With COVID-19 continuing to impact the lives of people across the world, research is vital to combat this virus. In hopes of finding an antidote, the University of Alberta and University of Calgary have partnered up to lead an investigation to see if the drug hydroxychloroquine (HCQ) may be effective in treating COVID-19.

This week, the Alberta Hope COVID-19 trial officially launched to tackle the COVID-19 pandemic. HCQ, a safe and well-tolerated drug, is mainly used an immune modulator in the treatment of conditions such as inflammatory arthritis and systemic lupus erythematosus (SLE). During the 2003 SARS epidemic, HCQ was used, but never tested in randomized trials. Evidence has indicated antiviral activity against corona viruses, including SARS-Cov-2, the virus that causes COVID-19. Small studies also suggest effective treatment is probable—an important reason why the two Alberta universities have teamed up for this larger study.

An Alberta-only trial

This randomized, double-blind, placebo-controlled clinical trial will recruit over 1600 Albertans who have recently tested positive for COVID-19 and are at risk of declining and/or developing serious illness. Researchers will test to see if administering HCQ within a few days of a person’s first exposure can treat the infection and prevent those infected from needing hospitalization. Those participating in the trial will need to take a pill and begin treatment within four days of testing positive for SARS-CoV-2. Half will receive HQC the other half will receive a placebo.

The Alberta HOPE COVID-19 trial is, designed, run and funded in Alberta, and is supported by Alberta Health Services Strategic Clinical Research Fund, Calgary Health Trust, Alberta Innovates and the Government of Alberta.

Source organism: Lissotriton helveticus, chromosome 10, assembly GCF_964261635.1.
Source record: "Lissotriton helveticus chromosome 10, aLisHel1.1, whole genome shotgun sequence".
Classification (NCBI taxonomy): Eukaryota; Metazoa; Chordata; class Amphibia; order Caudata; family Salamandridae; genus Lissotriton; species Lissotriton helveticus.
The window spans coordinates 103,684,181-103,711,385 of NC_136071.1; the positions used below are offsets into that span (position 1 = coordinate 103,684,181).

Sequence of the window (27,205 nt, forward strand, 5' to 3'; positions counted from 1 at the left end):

Dr. Michael Hill, MD, a neurologist and clinical trialist at the Foothills Medical Centre and a professor in the Cumming School of Medicine’s departments of Clinical Neurosciences, Radiology, Medicine, and Community Health Sciences says the time it took to get this trial set up and ready for testing speaks to its urgency. “Normally, it might take about a year to organize a clinical trial, and we got this thing going in about three weeks. The degree of cooperation amongst everybody has been outstanding.”

Alberta Health Services staff will provide researchers with the contact information of consenting individuals who tested positive for COVID-19. From there, participants will be carefully screened for safety and eligibility. The treatment will then be supplied to them at their homes. A courier will witness the receipt of the treatment, which will also be confirmed over the phone. On the seventh  and 30th day of the trial, participants will be contacted by phone for follow up. Participants will then be followed up by phone on day seven and day 30 of starting the treatment. This unique trial is only available to Albertans.

Why is this study so important?

COVID-19 is a worldwide pandemic. Successful early treatment can prevent severe illness, ultimately helping a large population of people who are or will become infected with COVID-19. By finding a treatment, the need for hospitalization and critical care diminish, which in turn, reduces the burden of our health-care system and the dedicated front line workers who put their health at risk every day.

The reality is that without a solution,  a resurgence of COVID-19 is likely. To prevent further devastation, finding possible treatments is essential.

How to participate

The Alberta Hope COVID-19 trial is targeted at Albertans who are at home with proven COVID-19 tests, showing symptoms of the virus, and are at risk of developing severe COVID-19. In order to participate, you must be 18 years of age or older and:

Why participate in clinical trials?

Clinical trials provide healthcare professionals with crucial evidence that helps them determine the best way treat patients. By being a part of a trial, you’ll get a chance at early treatment, while also helping researchers understand whether a treatment works, and potentially improve the lives of other Albertans, Canadians and people across the world.

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